President Trump asked two of the nation’s top intelligence officials in March to help him push back against an FBI investigation into possible coordination between his campaign and the Russian government, according to current and former officials.
Trump made separate appeals to the director of national intelligence, Daniel Coats, and to Adm. Michael S. Rogers, the director of the National Security Agency, urging them to publicly deny the existence of any evidence of collusion during the 2016 election.
Coats and Rogers refused to comply with the requests, which they both deemed to be inappropriate, according to two current and two former officials, who spoke on the condition of anonymity to discuss private communications with the president.
Trump sought the assistance of Coats and Rogers after FBI Director James B. Comey told the House Intelligence Committee on March 20 that the FBI was investigating “the nature of any links between individuals associated with the Trump campaign and the Russian government and whether there was any coordination between the campaign and Russia’s efforts.”
Trump’s conversation with Rogers was documented contemporaneously in an internal memo written by a senior NSA official, according to the officials. It is unclear if a similar memo was prepared by the Office of the Director of National Intelligence to document Trump’s conversation with Coats. Officials said such memos could be made available to both the special counsel now overseeing the Russia investigation and congressional investigators, who might explore whether Trump sought to impede the FBI’s work.
White House officials say Comey’s testimony about the scope of the FBI investigation upset Trump, who has dismissed the FBI and congressional investigations as a “witch hunt.” The president has repeatedly said there was no collusion.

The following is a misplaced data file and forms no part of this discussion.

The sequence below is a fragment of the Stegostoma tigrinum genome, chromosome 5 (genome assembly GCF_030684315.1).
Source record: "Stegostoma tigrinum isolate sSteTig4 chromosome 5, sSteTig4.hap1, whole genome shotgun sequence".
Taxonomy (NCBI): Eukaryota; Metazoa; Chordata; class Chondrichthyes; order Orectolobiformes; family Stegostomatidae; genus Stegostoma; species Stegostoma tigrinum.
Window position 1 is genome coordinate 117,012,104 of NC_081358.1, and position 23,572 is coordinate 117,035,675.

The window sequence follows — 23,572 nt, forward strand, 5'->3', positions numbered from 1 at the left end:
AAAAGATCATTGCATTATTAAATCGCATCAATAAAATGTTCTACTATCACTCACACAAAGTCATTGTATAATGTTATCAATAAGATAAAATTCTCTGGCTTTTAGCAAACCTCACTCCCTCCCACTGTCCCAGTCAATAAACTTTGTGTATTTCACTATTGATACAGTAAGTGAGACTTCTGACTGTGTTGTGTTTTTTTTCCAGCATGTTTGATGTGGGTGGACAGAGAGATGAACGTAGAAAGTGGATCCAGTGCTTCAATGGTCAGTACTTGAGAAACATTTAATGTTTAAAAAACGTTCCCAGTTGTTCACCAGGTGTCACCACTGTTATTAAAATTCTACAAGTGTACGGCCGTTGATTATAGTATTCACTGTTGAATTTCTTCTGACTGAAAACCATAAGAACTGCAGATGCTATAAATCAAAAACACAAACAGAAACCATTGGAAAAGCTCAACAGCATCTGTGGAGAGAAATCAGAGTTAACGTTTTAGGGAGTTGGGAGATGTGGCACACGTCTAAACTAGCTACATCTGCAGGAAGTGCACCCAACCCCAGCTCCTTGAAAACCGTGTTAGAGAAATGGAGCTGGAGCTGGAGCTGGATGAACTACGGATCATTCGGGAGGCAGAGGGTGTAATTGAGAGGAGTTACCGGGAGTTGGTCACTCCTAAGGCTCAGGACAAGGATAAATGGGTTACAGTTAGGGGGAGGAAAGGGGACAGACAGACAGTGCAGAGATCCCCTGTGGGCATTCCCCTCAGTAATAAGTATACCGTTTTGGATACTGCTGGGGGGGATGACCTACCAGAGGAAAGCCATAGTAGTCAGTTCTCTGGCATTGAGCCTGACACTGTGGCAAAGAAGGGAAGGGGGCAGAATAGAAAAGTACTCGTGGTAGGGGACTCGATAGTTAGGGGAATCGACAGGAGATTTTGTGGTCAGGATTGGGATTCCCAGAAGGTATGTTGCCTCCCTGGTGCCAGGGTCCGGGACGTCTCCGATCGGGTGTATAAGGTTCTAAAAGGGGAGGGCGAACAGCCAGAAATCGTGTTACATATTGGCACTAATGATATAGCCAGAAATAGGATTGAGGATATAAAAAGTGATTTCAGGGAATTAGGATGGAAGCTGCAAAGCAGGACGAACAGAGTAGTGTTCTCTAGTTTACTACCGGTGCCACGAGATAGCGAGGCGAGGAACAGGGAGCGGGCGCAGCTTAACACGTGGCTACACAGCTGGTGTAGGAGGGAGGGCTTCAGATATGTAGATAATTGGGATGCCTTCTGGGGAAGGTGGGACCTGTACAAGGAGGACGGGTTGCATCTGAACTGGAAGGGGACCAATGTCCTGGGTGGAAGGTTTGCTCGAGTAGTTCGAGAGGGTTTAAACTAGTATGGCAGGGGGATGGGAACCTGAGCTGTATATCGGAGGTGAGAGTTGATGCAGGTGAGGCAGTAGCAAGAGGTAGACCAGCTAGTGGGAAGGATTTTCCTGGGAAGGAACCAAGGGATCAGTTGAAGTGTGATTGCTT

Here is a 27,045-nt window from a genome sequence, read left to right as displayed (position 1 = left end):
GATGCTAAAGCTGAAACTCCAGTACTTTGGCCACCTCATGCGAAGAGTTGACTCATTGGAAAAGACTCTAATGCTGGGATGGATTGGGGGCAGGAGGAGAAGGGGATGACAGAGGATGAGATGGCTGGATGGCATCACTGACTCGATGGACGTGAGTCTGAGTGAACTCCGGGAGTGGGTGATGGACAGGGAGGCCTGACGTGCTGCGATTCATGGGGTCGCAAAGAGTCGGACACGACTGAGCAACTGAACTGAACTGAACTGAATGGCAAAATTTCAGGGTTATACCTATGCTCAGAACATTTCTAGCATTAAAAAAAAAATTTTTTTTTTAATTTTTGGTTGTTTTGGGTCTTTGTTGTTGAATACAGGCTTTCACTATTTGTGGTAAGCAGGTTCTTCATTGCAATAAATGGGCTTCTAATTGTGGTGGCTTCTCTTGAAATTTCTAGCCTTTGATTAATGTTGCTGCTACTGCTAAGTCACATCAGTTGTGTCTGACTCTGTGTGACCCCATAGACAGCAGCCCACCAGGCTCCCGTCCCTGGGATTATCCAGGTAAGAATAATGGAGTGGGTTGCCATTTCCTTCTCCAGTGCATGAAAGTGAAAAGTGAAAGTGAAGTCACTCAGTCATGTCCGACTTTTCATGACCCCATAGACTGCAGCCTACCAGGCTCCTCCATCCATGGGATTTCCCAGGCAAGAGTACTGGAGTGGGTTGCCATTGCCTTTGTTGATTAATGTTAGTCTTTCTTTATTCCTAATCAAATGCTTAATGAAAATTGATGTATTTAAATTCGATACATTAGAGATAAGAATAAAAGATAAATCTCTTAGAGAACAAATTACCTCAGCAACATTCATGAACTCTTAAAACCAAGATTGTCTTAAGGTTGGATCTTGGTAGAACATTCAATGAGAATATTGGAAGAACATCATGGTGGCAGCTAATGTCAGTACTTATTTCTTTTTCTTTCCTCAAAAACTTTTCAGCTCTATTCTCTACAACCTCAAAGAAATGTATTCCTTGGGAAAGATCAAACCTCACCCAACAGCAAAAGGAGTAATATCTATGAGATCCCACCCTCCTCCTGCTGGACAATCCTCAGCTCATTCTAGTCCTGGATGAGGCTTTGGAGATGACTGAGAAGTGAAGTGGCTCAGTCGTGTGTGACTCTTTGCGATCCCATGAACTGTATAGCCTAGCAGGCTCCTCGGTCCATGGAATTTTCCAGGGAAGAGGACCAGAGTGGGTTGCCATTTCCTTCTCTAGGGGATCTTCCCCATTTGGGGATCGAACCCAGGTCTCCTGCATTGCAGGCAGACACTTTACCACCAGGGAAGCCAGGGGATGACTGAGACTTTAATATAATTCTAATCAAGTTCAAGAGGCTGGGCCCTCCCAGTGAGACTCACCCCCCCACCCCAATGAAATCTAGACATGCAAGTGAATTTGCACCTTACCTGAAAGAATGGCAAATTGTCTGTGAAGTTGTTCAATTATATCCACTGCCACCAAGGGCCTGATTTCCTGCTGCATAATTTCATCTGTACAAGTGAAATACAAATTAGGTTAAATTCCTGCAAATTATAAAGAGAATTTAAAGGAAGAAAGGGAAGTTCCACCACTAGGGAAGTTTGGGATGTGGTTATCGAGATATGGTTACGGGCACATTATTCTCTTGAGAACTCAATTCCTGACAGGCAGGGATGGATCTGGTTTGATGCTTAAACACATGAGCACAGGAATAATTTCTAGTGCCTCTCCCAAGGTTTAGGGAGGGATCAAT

Current and former senior intelligence officials viewed Trump’s requests as an attempt by the president to tarnish the credibility of the agency leading the Russia investigation.
A senior intelligence official said Trump’s goal was to “muddy the waters” about the scope of the FBI probe at a time when Democrats were ramping up their calls for the Justice Department to appoint a special counsel, a step announced last week.
Senior intelligence officials also saw the March requests as a threat to the independence of U.S. spy agencies, which are supposed to remain insulated from partisan issues.
“The problem wasn’t so much asking them to issue statements, it was asking them to issue false statements about an ongoing investigation,” a former senior intelligence official said of the request to Coats.
The NSA and Brian Hale, a spokesman for Coats, declined to comment, citing the ongoing investigation.
“The White House does not confirm or deny unsubstantiated claims based on illegal leaks from anonymous individuals,” a White House spokesman said. “The president will continue to focus on his agenda that he was elected to pursue by the American people.”
In addition to the requests to Coats and Rogers,…